Tuesday, April 16, 2013

Jewish Folktale Traditions

            Jewish folktales are unlike all the tales formed in the Western tradition.  Although Judaism is monotheistic like the basis of Christianity, the common religion in most of Europe, the influence of the tales is different.  The Rabbi is the central figure that teaches people what they need to know from the Torah, the Jewish holy book.  This interpretation from the Rabbi is called the Talmud.  This is an obvious difference from the start, as the Torah is also known as the Old Testament of the Christian Bible.  To Jews, it is complete and finished.  Rabbis take the stories and laws contained within it and interpret them in a way that their community of followers will understand.  Nearly all of these tales have a Rabbi as a central or important character.  They preserved these tales to pass down important information to future generations.  Many local legends from Eastern European countries (today Romania, Ukraine, Russia, etc.) become mixed with the Torah.  These tales are also primarily religiously based, and although God or other higher powers may be mentioned in other Western European tales, it is typically not the focus of any story.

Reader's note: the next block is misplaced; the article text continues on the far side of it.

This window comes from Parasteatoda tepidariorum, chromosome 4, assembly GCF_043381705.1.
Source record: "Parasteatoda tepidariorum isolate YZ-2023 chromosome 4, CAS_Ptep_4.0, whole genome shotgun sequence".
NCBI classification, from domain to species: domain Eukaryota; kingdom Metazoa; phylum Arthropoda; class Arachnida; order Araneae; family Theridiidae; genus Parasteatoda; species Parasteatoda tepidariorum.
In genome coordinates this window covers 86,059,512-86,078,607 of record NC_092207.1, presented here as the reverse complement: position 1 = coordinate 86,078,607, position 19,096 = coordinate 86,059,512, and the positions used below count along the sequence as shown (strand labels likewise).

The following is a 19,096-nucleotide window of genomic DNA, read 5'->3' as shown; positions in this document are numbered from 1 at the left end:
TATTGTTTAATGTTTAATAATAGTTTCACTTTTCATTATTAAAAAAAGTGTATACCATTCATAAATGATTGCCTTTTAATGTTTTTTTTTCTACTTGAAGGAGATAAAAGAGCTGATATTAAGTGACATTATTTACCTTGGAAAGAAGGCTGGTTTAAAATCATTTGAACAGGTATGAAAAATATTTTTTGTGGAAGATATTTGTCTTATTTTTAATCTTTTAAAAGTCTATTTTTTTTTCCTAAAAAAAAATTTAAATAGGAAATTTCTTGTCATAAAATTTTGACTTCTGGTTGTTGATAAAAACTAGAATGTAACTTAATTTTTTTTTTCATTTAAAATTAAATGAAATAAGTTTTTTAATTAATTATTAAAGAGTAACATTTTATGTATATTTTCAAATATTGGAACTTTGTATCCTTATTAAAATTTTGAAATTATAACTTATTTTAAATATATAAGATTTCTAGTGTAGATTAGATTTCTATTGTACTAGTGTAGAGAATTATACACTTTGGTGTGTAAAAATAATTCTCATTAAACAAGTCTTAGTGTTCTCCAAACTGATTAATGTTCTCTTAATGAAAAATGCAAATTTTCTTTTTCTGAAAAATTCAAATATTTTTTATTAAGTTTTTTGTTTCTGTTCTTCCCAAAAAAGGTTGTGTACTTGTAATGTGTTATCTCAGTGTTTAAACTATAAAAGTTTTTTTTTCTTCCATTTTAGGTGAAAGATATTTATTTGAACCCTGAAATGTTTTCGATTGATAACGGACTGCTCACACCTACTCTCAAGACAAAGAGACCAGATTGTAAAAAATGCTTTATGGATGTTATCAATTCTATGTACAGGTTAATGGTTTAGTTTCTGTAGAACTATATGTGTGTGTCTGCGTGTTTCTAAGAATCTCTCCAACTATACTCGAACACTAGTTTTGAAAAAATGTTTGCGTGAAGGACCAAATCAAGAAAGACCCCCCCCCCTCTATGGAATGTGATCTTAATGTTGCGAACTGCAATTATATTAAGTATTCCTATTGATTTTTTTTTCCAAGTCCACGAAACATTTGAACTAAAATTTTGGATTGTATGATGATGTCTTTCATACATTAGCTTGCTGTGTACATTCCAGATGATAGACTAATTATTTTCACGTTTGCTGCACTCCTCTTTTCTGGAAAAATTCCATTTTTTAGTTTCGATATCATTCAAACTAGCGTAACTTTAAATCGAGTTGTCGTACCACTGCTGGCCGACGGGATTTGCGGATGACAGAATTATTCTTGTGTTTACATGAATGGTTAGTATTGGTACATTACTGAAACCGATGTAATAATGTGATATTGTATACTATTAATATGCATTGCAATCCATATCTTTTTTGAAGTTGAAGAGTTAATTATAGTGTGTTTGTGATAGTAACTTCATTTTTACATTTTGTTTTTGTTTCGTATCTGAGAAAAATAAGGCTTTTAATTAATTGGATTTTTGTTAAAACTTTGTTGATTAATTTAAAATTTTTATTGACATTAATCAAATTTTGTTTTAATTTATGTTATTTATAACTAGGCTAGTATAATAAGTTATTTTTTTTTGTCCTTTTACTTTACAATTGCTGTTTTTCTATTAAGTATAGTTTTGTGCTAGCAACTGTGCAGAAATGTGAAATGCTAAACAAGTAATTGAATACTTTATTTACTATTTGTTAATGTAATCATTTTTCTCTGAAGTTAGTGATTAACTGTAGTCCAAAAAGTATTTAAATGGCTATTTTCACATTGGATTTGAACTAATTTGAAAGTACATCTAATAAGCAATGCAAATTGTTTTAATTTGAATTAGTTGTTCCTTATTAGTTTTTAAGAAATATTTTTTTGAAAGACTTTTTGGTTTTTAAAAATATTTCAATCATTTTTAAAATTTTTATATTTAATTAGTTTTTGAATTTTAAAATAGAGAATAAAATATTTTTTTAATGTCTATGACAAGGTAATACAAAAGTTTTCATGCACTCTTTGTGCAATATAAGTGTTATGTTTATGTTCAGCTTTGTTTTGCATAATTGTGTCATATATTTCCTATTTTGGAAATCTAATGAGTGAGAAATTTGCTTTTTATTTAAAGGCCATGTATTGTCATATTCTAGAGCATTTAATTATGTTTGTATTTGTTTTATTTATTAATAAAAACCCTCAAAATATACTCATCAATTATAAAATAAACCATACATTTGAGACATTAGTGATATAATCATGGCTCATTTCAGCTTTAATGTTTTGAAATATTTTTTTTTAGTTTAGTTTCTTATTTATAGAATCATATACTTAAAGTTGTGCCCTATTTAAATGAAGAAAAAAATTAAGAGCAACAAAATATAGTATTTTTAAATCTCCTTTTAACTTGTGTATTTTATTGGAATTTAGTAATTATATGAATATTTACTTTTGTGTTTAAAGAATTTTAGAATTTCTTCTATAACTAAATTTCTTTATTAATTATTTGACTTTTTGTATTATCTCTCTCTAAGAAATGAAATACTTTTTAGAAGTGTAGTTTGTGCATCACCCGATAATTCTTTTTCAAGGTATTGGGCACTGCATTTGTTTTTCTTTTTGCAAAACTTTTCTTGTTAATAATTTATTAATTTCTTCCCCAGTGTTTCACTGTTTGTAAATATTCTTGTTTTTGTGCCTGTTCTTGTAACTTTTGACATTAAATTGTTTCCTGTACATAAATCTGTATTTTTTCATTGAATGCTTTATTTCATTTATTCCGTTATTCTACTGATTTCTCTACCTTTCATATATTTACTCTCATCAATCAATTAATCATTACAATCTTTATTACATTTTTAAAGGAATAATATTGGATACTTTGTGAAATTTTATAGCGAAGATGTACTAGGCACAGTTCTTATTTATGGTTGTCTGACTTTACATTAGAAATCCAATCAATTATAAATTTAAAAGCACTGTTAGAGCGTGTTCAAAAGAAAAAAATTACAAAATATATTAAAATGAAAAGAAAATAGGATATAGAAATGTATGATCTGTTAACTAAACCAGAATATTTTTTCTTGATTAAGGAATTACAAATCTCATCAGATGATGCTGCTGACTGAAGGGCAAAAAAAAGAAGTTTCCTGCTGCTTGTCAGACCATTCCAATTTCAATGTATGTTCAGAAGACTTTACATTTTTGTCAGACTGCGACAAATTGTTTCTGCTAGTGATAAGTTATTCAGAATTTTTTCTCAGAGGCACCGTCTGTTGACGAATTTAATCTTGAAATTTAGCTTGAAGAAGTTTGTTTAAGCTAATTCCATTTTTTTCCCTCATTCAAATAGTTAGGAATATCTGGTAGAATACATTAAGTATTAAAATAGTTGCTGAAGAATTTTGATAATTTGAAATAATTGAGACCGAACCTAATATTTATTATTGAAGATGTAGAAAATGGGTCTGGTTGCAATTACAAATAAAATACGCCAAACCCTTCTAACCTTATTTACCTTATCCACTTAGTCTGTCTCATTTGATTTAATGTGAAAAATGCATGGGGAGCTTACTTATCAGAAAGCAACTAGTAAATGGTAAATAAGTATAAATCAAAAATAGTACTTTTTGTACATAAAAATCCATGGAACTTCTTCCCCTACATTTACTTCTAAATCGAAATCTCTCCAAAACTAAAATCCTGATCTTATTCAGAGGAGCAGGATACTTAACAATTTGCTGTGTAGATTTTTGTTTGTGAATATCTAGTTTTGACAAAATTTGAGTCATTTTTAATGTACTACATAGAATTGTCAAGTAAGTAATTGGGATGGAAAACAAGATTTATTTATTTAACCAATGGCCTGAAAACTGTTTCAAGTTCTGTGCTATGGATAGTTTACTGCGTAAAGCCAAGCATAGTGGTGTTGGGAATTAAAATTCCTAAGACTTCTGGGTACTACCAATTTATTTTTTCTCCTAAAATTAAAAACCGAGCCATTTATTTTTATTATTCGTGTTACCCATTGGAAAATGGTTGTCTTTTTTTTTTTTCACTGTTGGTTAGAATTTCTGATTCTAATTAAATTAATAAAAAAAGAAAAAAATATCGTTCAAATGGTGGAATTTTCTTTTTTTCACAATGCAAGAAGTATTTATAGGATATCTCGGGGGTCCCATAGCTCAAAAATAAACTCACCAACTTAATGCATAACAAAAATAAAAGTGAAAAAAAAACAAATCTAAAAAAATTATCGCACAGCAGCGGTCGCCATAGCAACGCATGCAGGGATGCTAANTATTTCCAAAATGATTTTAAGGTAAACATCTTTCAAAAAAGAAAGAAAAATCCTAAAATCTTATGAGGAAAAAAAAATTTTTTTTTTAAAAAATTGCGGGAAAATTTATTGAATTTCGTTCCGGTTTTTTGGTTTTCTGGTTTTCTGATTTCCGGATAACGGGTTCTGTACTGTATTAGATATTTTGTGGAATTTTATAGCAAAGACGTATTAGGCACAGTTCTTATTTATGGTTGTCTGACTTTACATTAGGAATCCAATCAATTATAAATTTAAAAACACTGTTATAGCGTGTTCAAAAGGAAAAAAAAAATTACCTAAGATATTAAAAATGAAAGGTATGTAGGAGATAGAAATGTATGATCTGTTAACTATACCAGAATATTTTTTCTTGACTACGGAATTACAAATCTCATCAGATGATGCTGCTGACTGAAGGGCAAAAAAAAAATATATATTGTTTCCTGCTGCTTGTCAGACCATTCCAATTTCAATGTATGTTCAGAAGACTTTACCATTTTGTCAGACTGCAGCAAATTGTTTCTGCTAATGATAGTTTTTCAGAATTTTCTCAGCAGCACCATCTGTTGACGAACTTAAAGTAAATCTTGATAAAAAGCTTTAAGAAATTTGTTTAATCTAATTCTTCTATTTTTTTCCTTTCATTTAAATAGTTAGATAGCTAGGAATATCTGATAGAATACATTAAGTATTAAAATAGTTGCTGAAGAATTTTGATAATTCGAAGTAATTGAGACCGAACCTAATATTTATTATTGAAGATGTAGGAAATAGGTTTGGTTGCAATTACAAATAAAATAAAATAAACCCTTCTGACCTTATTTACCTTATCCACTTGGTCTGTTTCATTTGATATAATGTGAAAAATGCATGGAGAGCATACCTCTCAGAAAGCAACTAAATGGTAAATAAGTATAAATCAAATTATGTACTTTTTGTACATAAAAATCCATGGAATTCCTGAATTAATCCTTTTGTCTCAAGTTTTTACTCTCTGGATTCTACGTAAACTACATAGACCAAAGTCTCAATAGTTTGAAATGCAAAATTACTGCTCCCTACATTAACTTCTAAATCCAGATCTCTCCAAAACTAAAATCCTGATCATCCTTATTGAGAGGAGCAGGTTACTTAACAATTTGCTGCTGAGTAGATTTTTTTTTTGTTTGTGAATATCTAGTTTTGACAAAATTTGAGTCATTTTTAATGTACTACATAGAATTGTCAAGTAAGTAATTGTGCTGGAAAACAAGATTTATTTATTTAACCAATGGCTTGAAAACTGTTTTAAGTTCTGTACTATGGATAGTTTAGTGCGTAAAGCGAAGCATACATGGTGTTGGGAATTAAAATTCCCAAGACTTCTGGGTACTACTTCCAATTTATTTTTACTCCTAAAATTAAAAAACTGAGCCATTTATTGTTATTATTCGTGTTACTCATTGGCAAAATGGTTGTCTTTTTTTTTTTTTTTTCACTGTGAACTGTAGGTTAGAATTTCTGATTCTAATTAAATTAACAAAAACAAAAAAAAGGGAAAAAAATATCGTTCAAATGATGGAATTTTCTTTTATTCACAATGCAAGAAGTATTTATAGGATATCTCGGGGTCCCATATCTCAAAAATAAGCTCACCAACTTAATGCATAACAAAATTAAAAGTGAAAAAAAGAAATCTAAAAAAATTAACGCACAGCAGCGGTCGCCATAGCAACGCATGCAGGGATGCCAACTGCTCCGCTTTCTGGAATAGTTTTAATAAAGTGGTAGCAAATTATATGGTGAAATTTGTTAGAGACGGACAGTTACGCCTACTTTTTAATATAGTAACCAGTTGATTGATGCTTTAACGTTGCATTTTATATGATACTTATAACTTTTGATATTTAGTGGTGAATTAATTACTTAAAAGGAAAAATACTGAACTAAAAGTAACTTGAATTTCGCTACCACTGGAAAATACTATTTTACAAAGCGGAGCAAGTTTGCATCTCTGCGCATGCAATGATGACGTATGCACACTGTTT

A unique aspect of these tales is their often teaching purpose.  Many times these stories end with a question that causes listeners or readers to think deeper and attempt to gain a better understanding of the meaning.  They also tend to display Jews as clever or smart characters.  For instance, in “The Rabbi and the Inquisitor” the idea of a trickster is displayed in the actions of the Rabbi as he swallows the other piece of paper.  There are also morals sometimes stated or displayed through the brief plot of the tales.  These tend to be more helpful than their Western counterparts that are fraught with gender bias and unusual wordings.  “It Could Always be Worse” is a tale that focuses on the simple message of valuing one’s own blessings and realizing that there is always somebody out there that has worse problems that you do. 

            Overall, Jewish folktales are pretty unique from any other type of tale we have read thus far.  The emphasis is on teaching and promoting the laws of the Torah.    

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